using a calibrated language scale. There are uncertainties in the future climate and
impact projections, related to inherent limitations in both the climate models and the
impact models.

Selected sectoral impacts and adaptation options
The Special Report provides further details on the sustainable development implications of avoided impacts between 1.5°C and 2°C for different sectors.

Key findings

1. Global warming of 1.5°C is not safe for most countries. 

  • It presents serious risks to human and natural systems, with a high probability of irreversible changes, such as the complete loss of some ecosystems (e.g. coral reefs).
  • In a 1.5°C world, we can expect more extreme heat (high confidence), more heavy precipitation in several regions (high confidence) and more intense or frequent droughts in some regions (medium confidence).

2. Countries must swiftly increase ambition and action on both mitigation and adaptation. 

  • Swift and aggressive mitigation action will reduce the burden to adapt, and related costs and potential damages.
  • Through effective and rapid mitigation, it is possible to reduce the need to adapt and thus the costs and complications that come with it.
  • In tandem, there is an urgent need, particularly in high-risk regions, to start planning for and investing in adaptation.

3. Half a degree matters, each year matters, each choice matters. We need to act now to avoid serious consequences.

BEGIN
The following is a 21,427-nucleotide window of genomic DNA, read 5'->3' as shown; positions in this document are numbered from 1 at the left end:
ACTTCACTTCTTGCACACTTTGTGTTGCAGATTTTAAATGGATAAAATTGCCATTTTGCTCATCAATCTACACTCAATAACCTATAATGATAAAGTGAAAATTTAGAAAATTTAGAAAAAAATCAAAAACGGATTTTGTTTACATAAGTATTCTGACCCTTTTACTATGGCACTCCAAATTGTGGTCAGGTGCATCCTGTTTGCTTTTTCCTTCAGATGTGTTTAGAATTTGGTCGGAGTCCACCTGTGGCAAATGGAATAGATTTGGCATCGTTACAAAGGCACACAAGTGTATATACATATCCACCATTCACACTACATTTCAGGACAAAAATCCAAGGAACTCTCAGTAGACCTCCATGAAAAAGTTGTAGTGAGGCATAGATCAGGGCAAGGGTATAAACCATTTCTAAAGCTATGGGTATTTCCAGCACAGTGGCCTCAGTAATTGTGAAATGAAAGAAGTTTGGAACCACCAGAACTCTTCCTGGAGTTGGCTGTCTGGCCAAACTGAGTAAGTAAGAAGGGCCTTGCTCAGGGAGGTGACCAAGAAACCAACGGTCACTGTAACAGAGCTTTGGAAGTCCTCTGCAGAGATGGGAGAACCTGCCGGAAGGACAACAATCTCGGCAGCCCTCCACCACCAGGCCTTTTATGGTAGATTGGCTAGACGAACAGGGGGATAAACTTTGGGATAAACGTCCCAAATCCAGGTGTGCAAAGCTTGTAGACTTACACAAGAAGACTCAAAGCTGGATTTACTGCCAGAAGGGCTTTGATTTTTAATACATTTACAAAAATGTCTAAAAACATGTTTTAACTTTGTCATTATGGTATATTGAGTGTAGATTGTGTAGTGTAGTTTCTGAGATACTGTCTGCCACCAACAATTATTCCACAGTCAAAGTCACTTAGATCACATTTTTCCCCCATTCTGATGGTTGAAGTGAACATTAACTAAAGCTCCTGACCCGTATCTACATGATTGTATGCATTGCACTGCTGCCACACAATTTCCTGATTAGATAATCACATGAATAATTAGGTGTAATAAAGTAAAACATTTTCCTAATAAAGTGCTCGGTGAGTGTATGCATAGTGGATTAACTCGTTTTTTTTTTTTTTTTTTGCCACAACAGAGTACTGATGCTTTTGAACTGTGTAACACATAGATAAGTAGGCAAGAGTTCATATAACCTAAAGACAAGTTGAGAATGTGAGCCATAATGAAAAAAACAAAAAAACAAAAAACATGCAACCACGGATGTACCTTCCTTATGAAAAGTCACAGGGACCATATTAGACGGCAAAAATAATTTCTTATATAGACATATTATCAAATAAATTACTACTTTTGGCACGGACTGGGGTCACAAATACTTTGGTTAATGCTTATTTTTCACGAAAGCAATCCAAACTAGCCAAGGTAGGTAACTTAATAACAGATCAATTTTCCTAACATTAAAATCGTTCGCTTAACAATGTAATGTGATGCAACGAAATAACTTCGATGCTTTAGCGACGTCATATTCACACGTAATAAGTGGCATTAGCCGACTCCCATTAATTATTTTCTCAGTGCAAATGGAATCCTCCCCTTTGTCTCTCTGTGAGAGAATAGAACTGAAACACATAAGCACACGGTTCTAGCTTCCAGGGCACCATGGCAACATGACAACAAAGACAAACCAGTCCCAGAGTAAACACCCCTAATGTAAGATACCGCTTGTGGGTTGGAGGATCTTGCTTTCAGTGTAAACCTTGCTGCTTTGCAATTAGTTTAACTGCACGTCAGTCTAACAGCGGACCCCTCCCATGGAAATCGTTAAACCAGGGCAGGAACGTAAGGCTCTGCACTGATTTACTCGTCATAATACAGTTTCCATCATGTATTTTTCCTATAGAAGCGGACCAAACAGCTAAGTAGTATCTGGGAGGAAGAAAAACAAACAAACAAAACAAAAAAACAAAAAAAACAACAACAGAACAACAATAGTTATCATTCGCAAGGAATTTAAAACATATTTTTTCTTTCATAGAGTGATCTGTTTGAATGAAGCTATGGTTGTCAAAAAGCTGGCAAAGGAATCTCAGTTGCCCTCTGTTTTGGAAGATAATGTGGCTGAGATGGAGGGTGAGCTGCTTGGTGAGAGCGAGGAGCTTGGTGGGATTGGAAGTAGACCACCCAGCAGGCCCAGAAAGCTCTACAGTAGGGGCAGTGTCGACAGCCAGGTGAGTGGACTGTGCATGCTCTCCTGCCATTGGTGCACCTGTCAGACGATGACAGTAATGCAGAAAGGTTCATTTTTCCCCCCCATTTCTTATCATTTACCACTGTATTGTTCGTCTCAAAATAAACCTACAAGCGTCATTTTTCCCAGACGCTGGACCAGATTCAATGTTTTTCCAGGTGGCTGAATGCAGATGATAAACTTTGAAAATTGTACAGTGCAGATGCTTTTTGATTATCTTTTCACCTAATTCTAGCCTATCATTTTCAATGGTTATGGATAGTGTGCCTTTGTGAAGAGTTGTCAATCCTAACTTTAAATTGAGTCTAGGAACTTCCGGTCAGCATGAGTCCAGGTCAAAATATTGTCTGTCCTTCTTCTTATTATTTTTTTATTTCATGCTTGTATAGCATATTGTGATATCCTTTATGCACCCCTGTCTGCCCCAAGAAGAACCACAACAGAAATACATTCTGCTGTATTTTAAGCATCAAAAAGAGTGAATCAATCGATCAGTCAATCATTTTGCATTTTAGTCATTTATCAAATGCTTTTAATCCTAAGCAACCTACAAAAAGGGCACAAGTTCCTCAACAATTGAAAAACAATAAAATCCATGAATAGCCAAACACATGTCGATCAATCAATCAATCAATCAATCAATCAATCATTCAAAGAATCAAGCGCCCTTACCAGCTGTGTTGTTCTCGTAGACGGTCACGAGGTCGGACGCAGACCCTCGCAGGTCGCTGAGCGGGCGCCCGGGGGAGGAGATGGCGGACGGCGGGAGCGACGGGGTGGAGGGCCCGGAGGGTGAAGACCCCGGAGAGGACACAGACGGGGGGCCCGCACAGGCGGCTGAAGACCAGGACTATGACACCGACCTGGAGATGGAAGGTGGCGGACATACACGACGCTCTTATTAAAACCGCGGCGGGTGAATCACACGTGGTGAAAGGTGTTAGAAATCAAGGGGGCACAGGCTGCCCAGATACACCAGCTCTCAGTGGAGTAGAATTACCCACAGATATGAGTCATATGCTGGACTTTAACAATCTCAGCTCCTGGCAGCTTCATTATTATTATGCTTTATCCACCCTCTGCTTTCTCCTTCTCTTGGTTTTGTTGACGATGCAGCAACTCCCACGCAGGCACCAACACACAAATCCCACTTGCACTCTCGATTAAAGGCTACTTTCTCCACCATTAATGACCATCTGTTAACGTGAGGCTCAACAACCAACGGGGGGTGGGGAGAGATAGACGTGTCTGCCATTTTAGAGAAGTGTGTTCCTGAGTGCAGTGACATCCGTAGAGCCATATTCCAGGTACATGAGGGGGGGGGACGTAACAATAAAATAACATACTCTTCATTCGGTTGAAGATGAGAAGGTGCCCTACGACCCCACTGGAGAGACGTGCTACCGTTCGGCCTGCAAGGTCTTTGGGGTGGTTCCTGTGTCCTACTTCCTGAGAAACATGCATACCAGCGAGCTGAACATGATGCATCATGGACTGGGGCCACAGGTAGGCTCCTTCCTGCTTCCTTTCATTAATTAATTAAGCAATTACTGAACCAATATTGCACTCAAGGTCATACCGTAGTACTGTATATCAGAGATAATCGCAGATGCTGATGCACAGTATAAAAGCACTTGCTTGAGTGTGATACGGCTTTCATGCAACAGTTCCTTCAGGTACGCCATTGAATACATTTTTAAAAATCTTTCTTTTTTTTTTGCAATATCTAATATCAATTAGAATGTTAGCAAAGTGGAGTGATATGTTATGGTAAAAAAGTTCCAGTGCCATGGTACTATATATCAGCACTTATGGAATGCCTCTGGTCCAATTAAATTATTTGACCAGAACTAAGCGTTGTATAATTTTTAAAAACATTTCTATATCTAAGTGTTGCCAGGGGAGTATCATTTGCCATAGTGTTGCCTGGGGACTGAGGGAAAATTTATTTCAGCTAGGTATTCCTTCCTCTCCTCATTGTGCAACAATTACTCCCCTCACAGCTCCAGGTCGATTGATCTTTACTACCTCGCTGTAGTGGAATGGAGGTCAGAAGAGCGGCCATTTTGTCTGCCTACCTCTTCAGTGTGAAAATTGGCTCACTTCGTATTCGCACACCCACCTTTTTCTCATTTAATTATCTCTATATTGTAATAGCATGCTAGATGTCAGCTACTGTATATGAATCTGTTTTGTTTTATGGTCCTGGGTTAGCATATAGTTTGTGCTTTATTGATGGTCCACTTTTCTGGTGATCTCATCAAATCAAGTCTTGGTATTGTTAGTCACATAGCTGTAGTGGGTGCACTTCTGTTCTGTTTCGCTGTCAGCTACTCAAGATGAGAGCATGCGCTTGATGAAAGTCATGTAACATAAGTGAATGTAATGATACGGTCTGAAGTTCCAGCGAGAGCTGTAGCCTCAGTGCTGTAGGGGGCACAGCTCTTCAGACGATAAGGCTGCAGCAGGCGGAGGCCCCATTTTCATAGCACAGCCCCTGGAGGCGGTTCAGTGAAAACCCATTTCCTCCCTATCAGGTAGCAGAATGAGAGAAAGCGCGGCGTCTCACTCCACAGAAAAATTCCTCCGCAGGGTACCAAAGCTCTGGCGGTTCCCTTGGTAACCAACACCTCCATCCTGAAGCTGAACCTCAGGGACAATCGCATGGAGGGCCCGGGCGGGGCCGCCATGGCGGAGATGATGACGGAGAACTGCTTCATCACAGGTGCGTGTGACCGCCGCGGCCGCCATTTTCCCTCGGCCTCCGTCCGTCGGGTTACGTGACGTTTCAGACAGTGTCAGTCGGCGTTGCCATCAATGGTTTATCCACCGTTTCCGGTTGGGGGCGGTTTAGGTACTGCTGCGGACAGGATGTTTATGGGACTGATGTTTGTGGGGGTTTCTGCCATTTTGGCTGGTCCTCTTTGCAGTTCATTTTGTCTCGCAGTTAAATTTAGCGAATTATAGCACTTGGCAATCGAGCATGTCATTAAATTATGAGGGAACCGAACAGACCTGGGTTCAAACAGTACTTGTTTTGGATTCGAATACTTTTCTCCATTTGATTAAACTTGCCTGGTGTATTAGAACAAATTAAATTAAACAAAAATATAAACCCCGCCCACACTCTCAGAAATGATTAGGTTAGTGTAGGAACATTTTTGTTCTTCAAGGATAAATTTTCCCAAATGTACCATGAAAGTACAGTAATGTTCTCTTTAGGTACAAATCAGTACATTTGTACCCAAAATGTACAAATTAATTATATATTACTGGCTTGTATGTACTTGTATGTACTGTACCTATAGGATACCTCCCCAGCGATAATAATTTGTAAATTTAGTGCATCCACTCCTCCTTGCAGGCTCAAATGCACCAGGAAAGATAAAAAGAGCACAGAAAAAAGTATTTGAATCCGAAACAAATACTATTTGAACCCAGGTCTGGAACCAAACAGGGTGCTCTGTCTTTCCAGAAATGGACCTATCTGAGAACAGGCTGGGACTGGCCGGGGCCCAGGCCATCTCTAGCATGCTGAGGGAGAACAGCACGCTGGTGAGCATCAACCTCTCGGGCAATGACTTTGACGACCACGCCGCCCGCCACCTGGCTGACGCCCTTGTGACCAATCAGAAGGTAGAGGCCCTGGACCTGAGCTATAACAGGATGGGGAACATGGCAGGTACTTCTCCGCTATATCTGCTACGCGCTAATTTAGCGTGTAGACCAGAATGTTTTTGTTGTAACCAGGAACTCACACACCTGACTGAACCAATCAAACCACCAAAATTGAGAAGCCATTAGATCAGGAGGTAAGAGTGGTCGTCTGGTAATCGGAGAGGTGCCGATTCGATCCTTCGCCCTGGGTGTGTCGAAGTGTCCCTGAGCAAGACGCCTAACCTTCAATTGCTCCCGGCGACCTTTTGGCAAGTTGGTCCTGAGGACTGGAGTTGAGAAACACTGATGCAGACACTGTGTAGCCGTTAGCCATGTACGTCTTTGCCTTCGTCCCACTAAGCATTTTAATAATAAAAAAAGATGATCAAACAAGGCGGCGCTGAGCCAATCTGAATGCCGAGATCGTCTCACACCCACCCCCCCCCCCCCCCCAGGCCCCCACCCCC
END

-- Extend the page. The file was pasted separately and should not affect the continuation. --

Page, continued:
• The lower estimate for when we will start to see the impacts of 1.5°C is in the next 12 years – by 2030. Every single year matters in terms of emissions reductions; the faster we act and make changes, the better off we will be in terms of reaching emissions targets and avoiding the worst impacts.
  • Some powerful messages to come out of the Special Report are that half a degree matters, each year matters and each choice matters as we aim to reduce the threat of climate change through ambitious mitigation and accelerated adaptation.
  • Some of the necessary actions to tackle climate change are already underway but it is necessary to accelerate and upscale these.
  • The decisions we make today are critical to ensure a safe and sustainable world for everyone, both now and in the future.

4. The consequences of warming are not equal. 

  • The Special Report integrates climate mitigation and adaptation action in the context of sustainable development and poverty alleviation efforts.
  • It notes that the impacts of warming regionally (and more locally) will depend on:
    • geographical location (small islands, low-lying coastal areas and drylands being worst affected),
    • the socio-economic status of communities and associated vulnerabilities, as well as
    • the choice of mitigation and adaptation approaches.